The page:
[Haskell-cafe] Is bumping the version number evil, if it's not mandated by the PVP?

Sebastian Fischer sebf at informatik.uni-kiel.de
Sat Aug 14 06:33:54 EDT 2010

[CC'ing café again]

On Aug 14, 2010, at 12:25 PM, Max Rabkin wrote:

> On Sat, Aug 14, 2010 at 11:13 AM, Sebastian Fischer
> <sebf at informatik.uni-kiel.de> wrote:
>> Hello,
>> I wonder whether (and how) I should increase the version number of  
>> a library
>> when the API does not change but the implementation gets more  
>> efficient.
>> Should I bump a.b.C or even a.B to signal that it's worth using the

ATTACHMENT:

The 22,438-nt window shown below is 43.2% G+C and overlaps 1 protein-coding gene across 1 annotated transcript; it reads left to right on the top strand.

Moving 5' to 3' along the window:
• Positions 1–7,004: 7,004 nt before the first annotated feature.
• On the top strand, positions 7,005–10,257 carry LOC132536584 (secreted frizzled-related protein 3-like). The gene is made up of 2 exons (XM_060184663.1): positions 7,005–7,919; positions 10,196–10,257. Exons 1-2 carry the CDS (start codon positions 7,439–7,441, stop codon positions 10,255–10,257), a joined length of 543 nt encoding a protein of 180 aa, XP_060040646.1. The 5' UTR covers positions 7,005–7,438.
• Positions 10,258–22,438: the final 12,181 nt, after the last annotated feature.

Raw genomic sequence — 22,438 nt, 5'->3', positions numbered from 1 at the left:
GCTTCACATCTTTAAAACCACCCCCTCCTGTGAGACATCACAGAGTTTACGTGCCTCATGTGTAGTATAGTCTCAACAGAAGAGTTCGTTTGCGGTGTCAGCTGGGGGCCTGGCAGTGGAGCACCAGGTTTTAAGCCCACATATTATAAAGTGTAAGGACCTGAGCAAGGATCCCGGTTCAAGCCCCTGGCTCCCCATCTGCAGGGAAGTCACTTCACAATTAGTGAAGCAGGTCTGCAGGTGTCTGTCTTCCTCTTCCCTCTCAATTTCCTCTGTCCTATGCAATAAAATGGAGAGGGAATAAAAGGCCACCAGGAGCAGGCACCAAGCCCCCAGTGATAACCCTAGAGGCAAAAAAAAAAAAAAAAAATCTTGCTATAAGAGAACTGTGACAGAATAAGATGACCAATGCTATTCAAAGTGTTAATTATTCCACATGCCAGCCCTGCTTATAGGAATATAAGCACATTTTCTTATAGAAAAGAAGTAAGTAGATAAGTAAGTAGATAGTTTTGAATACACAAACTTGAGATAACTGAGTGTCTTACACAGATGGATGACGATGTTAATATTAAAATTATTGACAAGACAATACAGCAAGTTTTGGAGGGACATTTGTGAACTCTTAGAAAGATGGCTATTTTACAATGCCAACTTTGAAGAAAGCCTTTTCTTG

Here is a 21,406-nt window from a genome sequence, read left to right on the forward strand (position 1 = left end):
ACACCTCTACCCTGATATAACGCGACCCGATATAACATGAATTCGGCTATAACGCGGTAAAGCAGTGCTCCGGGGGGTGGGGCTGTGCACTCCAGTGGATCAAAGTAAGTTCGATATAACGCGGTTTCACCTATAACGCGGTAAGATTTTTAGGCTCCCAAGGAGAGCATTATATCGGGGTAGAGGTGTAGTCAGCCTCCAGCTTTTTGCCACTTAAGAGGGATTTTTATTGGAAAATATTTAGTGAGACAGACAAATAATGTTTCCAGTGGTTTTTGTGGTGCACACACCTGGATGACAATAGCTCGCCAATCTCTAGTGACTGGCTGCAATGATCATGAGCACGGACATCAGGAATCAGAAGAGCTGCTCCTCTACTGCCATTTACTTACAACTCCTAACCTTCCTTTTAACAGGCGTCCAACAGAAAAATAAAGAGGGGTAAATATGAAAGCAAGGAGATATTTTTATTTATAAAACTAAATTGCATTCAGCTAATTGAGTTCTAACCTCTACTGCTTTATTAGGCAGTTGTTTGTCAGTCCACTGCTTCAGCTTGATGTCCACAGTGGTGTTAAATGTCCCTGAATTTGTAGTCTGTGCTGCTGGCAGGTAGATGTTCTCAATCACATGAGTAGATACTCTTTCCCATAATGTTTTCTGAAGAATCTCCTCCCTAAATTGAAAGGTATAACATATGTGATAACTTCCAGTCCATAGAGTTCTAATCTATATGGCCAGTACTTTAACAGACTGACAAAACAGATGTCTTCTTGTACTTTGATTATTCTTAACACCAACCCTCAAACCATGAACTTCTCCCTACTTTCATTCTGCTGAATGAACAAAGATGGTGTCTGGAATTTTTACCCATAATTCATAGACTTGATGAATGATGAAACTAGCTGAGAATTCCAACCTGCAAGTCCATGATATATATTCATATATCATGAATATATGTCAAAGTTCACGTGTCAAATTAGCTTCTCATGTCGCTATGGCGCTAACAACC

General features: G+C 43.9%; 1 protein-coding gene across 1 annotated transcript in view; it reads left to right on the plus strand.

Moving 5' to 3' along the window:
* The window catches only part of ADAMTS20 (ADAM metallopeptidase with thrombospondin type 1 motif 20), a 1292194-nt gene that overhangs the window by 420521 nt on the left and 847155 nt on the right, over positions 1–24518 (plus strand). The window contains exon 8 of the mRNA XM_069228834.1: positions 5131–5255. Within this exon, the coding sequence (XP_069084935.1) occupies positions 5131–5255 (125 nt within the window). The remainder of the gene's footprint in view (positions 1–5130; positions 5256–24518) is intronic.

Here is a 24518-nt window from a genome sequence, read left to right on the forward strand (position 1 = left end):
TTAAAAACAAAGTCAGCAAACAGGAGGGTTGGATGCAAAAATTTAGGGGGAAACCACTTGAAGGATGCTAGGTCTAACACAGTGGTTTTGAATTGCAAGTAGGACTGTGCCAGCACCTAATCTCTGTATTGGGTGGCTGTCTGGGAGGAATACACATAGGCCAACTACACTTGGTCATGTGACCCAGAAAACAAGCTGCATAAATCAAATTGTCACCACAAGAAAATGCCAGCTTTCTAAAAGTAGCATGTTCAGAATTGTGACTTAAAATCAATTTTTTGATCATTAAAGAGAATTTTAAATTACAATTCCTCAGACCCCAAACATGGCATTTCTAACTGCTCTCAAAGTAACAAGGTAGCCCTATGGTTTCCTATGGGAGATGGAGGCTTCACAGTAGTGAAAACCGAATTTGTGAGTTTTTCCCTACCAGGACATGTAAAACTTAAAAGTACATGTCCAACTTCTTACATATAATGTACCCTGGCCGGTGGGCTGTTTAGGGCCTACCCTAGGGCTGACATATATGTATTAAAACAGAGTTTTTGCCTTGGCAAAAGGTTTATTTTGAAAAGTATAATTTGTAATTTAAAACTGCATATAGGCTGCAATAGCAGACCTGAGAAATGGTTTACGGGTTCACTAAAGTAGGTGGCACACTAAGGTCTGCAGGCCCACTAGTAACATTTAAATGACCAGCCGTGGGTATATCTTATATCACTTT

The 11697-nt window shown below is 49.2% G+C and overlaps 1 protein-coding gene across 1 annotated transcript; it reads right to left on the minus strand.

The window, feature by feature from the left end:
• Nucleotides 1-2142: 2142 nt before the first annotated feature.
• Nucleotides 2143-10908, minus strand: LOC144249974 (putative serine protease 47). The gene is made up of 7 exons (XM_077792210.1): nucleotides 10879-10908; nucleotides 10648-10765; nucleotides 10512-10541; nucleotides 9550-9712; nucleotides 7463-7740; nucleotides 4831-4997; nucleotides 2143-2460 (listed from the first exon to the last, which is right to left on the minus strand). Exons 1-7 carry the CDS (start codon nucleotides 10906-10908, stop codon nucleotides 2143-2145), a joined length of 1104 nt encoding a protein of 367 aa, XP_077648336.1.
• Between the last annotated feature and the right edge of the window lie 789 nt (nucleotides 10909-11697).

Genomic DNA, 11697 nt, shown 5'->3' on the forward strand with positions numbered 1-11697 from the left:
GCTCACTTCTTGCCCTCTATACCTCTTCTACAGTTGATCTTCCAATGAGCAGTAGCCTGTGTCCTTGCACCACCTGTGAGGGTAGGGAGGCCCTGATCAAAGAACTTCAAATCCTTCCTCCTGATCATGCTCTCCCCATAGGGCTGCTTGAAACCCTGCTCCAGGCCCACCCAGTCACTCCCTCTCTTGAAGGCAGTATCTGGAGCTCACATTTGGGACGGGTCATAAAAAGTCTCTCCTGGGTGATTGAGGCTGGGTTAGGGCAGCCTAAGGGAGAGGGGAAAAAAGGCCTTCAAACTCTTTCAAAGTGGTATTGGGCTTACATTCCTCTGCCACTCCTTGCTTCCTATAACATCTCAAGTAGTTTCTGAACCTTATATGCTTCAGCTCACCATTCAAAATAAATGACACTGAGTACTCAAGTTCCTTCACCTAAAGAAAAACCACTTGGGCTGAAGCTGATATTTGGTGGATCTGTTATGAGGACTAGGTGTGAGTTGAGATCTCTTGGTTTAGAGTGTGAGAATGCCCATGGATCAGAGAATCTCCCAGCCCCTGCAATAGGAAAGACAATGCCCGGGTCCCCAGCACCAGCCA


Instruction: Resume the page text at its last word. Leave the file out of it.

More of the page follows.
>> new
>> version or should I bump only a.b.c.D such that packages that  
>> depend on a.b
>> get installed with the new version automatically?
> My understanding is that the PVP only describes the *minimum* version
> bump, not the maximum. There is a third option though: give the
> updated version two version numbers, one with an a.b.c.D bump so that
> reverse dependencies get the performance improvement, and one with an
> a.b.C bump so that users see a new version as worthwhile.

That's an interesting idea! In my case I'll probably bump version  
a.b.c.D with unchanged API but better performance and additionally  
release a new major version with a new API as well (as I planned to  
extend the API independently).


Underestimating the novelty of the future is a time-honored tradition.

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